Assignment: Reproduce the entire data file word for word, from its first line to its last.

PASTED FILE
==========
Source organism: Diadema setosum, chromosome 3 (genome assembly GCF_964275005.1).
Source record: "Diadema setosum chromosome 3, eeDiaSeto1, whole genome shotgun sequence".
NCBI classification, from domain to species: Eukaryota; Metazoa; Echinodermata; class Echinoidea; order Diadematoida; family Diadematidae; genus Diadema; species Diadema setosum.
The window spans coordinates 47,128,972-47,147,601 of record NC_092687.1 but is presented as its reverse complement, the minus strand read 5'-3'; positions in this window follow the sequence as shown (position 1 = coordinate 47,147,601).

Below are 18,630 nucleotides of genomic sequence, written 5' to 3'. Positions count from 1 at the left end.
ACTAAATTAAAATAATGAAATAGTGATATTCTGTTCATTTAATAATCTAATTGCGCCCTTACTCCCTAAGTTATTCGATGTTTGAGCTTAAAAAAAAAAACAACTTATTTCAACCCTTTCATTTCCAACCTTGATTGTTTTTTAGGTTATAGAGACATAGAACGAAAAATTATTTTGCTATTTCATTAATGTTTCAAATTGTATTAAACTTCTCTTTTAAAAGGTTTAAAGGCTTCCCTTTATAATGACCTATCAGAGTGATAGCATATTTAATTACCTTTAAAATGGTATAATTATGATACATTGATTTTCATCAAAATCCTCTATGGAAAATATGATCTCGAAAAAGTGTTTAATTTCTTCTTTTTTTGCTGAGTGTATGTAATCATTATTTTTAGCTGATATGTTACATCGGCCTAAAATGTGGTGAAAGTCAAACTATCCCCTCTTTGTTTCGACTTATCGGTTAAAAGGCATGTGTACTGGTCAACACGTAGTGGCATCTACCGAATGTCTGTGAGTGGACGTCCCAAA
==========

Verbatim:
Source organism: Diadema setosum, chromosome 3 (genome assembly GCF_964275005.1).
Source record: "Diadema setosum chromosome 3, eeDiaSeto1, whole genome shotgun sequence".
NCBI classification, from domain to species: Eukaryota; Metazoa; Echinodermata; class Echinoidea; order Diadematoida; family Diadematidae; genus Diadema; species Diadema setosum.
The window spans coordinates 47,128,972-47,147,601 of record NC_092687.1 but is presented as its reverse complement, the minus strand read 5'-3'; positions in this window follow the sequence as shown (position 1 = coordinate 47,147,601).

Below are 18,630 nucleotides of genomic sequence, written 5' to 3'. Positions count from 1 at the left end.
ACTAAATTAAAATAATGAAATAGTGATATTCTGTTCATTTAATAATCTAATTGCGCCCTTACTCCCTAAGTTATTCGATGTTTGAGCTTAAAAAAAAAAACAACTTATTTCAACCCTTTCATTTCCAACCTTGATTGTTTTTTAGGTTATAGAGACATAGAACGAAAAATTATTTTGCTATTTCATTAATGTTTCAAATTGTATTAAACTTCTCTTTTAAAAGGTTTAAAGGCTTCCCTTTATAATGACCTATCAGAGTGATAGCATATTTAATTACCTTTAAAATGGTATAATTATGATACATTGATTTTCATCAAAATCCTCTATGGAAAATATGATCTCGAAAAAGTGTTTAATTTCTTCTTTTTTTGCTGAGTGTATGTAATCATTATTTTTAGCTGATATGTTACATCGGCCTAAAATGTGGTGAAAGTCAAACTATCCCCTCTTTGTTTCGACTTATCGGTTAAAAGGCATGTGTACTGGTCAACACGTAGTGGCATCTACCGAATGTCTGTGAGTGGACGTCCCAAA